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    The slow progress of the rescue could only exacerbate the tensions between the mining communities and the companies. By 1 April only 194 bodies had been brought to the surface. There were many accusations that the Compagnie des mines de Courrières was deliberately delaying the reopening of blocked shafts to prevent coalface fires (and hence to save the coal seams): more recent studies tend to consider such claims as exaggerated. The mine was unusually complex for its time, with the different pitheads being interconnected by underground galleries on many levels. Such complexity was supposed to help the access of rescuers in the case of an accident—it undoubtedly also helped the coal to be brought to the surface—but in fact contributed to the large loss of life by allowing the dust explosion to travel further and then by increasing the debris which had to be cleared by the rescuers. About 110 km (70 mi) of tunnel are believed to have been affected by the explosion. Gérard Dumont of the Centre historique minier de Lewarde has shown that the plans of the mine existing at the time of the accident were difficult to interpret: some of them measured the depth of galleries by reference to the minehead, others by reference to sea level.


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    About six hundred miners were able to reach the surface during the hours immediately after the explosion. Many were severely burned and/or suffering from the effects of mine gases.

    A group of thirteen survivors, known later as the rescapés, was found by rescuers on 30 March, twenty days after the explosion. They had survived at first by eating the food which the victims had taken underground for their lunch, later by slaughtering one of the mine horses. The two eldest (39 and 40 years old) were awarded the Légion d'honneur, the other eleven (including three younger than 18 years of age) received the Médaille d'or du courage. A final survivor was found on 4 April.

    Public responseEdit

    The disaster at the Courrières mine was one of the first in France to be reported on a large scale by the media of the day. The Law on the Freedom of the Press of 29 July 1881 had specified the basis for a (relative) freedom of the press, and Lille, the regional capital less than 40 km (25 mi) away, had at least five daily newspapers whose reporters engaged in a fierce competition for news from the mine. Photographs could not then be published in newspapers for technical reasons, but were widely distributed as postcards; on average, each French resident sent fifteen postcards during 1906. A postcard of the thirteen rescapés was available nine days after their discovery.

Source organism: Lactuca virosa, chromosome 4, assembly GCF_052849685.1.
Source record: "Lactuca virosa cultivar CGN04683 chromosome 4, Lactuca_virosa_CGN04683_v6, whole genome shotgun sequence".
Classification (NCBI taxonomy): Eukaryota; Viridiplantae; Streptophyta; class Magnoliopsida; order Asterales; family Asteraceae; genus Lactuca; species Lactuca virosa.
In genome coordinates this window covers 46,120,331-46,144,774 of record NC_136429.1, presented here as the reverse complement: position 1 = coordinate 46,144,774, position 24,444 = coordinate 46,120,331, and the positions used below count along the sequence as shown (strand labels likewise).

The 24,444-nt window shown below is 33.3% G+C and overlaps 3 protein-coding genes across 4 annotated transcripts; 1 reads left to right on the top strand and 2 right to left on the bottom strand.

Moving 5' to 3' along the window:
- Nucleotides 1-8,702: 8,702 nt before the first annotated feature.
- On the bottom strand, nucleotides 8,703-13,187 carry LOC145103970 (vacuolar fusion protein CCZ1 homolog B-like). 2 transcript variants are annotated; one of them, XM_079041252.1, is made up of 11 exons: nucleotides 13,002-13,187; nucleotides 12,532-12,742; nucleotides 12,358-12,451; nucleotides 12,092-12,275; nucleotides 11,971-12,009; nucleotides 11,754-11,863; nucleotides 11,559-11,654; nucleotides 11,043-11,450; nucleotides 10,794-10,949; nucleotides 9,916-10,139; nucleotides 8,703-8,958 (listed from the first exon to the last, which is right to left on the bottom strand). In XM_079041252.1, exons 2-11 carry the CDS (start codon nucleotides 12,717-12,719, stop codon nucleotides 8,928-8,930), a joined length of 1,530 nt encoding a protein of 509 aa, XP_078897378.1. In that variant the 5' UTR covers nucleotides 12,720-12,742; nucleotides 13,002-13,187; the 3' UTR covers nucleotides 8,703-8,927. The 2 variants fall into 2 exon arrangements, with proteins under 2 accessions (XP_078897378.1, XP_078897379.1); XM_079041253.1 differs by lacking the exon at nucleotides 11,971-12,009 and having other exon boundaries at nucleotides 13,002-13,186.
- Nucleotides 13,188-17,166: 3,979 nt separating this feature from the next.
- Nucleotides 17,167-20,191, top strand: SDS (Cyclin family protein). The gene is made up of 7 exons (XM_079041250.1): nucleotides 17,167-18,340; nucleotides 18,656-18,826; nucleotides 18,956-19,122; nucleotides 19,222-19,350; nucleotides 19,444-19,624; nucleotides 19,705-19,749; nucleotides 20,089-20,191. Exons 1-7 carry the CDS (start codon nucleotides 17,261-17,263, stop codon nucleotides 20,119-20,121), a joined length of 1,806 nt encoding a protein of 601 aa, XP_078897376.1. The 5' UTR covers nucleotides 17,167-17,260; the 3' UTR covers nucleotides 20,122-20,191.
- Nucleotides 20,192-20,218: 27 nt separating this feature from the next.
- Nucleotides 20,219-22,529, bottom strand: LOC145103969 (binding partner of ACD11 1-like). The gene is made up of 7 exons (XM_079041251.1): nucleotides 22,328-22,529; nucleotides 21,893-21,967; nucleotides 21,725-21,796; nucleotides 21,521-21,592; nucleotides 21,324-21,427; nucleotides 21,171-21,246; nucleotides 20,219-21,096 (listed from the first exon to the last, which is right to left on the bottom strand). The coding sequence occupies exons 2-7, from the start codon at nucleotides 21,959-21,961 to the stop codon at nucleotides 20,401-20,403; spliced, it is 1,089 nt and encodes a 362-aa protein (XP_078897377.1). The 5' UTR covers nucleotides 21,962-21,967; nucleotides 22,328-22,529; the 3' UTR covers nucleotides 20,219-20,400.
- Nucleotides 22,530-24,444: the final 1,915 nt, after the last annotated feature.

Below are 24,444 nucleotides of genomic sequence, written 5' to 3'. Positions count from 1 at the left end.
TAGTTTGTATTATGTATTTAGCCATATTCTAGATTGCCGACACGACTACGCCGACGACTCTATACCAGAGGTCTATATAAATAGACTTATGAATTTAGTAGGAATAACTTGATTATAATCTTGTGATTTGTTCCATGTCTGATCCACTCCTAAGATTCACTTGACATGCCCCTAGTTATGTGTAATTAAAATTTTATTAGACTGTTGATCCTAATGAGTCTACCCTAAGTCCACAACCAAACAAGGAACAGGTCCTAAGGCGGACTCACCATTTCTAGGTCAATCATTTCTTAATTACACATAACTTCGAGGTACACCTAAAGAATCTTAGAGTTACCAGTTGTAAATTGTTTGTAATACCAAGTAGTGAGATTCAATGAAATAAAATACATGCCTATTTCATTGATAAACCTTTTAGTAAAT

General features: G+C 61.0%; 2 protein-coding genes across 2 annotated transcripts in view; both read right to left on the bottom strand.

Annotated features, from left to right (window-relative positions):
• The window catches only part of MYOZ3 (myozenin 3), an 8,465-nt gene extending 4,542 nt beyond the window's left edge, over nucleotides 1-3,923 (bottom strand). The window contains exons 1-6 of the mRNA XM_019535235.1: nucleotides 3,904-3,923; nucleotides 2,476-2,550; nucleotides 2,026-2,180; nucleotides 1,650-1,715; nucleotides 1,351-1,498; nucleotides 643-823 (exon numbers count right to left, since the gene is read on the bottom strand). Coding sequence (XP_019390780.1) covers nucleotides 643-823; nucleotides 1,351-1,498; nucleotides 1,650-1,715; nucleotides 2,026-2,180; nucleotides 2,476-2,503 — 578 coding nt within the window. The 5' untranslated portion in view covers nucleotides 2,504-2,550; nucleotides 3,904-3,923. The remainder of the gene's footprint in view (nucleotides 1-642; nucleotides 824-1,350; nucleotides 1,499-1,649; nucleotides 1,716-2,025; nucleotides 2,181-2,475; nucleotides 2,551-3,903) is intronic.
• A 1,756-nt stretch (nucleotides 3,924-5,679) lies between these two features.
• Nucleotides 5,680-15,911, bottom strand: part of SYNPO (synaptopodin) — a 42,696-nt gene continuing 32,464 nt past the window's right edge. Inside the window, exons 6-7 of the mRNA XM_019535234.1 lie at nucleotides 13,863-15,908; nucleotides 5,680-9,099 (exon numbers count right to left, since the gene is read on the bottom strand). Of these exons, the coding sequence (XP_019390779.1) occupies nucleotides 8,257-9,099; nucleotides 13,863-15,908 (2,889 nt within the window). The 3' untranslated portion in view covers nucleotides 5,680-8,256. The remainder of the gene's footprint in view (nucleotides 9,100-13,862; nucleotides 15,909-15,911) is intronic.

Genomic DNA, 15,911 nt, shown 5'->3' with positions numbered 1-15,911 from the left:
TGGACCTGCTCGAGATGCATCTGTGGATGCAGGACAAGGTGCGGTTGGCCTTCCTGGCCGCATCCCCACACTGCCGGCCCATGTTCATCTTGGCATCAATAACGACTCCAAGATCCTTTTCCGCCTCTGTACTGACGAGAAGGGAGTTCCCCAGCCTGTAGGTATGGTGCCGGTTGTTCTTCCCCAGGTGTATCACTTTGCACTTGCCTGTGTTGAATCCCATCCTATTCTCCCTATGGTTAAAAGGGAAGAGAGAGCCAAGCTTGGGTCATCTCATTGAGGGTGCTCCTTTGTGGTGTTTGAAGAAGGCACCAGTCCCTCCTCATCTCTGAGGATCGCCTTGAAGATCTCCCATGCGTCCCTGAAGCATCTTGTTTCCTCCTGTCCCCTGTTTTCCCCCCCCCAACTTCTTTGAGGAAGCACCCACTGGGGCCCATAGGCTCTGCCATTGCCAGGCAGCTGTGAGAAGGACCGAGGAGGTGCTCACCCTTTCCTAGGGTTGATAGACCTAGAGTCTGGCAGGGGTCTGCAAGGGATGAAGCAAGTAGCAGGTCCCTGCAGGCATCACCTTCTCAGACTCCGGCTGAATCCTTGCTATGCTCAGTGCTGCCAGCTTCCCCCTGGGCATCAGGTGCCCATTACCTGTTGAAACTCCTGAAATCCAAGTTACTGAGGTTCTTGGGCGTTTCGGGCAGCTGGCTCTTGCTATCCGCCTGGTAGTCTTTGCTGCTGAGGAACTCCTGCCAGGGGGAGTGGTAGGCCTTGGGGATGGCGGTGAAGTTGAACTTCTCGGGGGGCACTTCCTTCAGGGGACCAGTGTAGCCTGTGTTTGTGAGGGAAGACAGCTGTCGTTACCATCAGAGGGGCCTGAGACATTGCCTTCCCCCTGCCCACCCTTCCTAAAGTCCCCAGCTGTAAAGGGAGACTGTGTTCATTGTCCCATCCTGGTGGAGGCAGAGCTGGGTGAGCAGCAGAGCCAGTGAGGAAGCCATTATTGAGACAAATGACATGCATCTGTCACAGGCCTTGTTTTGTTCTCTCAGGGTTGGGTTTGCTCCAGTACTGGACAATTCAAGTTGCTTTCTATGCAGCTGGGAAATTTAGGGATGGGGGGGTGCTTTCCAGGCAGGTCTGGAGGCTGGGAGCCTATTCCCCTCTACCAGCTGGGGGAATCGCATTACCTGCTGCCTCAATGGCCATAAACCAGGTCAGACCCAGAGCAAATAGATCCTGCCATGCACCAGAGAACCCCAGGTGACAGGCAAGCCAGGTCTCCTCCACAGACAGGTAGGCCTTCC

The first public appeal for funds to help the victims and their families was established the day after the explosion by Le Réveil du Nord, a Lille daily newspaper. In the newspaper L'Humanité of the next day, socialist and pacifist politician Jean Jaurès wrote:

    It is a call for social justice that comes to the nation's representants from the depths of the burning mines. It is the harsh and suffering destiny of work that, once more, manifests itself to all. And would political action be something else than the sad game of ambitions and vanities if it didn't propose to itself the liberation of the workers' people, the organisation of a better life for those who work?

    Such appeals became widespread, and were supplemented by the sale of special collections of postcards depicting the disaster. The different appeals were eventually subsumed by an official fund—itself established by a law enacted only four days after the explosion—and a total of 750,000 francs was raised. This at a time when the daily wage for a miner (a well-paid job compared to other manual work) was less than six francs. Over half the total was contributed by the Compagnie des mines de houille de Courrières and by the Comité central des houillières de France (Central Committee of French Coal Mines, an employers' association).

    On 18 March, a strike was publicized and quickly extended itself to all of the region. Minister of Interior Georges Clemenceau went to visit the region twice, but "no promises were kept", according to L'Humanité.